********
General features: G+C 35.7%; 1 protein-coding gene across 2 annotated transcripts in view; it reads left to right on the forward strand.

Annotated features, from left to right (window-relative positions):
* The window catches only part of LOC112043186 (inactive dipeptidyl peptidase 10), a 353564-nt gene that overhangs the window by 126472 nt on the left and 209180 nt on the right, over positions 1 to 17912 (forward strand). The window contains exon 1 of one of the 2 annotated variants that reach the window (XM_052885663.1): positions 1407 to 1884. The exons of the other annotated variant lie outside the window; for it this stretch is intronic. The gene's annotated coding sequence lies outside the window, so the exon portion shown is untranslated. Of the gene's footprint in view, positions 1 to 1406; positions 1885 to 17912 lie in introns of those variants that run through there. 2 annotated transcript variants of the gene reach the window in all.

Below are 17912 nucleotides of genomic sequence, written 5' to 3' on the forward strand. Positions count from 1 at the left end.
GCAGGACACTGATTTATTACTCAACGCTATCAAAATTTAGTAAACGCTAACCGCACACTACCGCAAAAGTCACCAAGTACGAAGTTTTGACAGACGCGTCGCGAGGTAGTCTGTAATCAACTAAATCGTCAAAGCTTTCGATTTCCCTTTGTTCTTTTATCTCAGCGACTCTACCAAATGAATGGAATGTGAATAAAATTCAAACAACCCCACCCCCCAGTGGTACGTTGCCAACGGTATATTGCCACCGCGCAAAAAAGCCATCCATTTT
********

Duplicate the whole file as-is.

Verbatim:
General features: G+C 35.7%; 1 protein-coding gene across 2 annotated transcripts in view; it reads left to right on the forward strand.

Annotated features, from left to right (window-relative positions):
* The window catches only part of LOC112043186 (inactive dipeptidyl peptidase 10), a 353564-nt gene that overhangs the window by 126472 nt on the left and 209180 nt on the right, over positions 1 to 17912 (forward strand). The window contains exon 1 of one of the 2 annotated variants that reach the window (XM_052885663.1): positions 1407 to 1884. The exons of the other annotated variant lie outside the window; for it this stretch is intronic. The gene's annotated coding sequence lies outside the window, so the exon portion shown is untranslated. Of the gene's footprint in view, positions 1 to 1406; positions 1885 to 17912 lie in introns of those variants that run through there. 2 annotated transcript variants of the gene reach the window in all.

Below are 17912 nucleotides of genomic sequence, written 5' to 3' on the forward strand. Positions count from 1 at the left end.
GCAGGACACTGATTTATTACTCAACGCTATCAAAATTTAGTAAACGCTAACCGCACACTACCGCAAAAGTCACCAAGTACGAAGTTTTGACAGACGCGTCGCGAGGTAGTCTGTAATCAACTAAATCGTCAAAGCTTTCGATTTCCCTTTGTTCTTTTATCTCAGCGACTCTACCAAATGAATGGAATGTGAATAAAATTCAAACAACCCCACCCCCCAGTGGTACGTTGCCAACGGTATATTGCCACCGCGCAAAAAAGCCATCCATTTT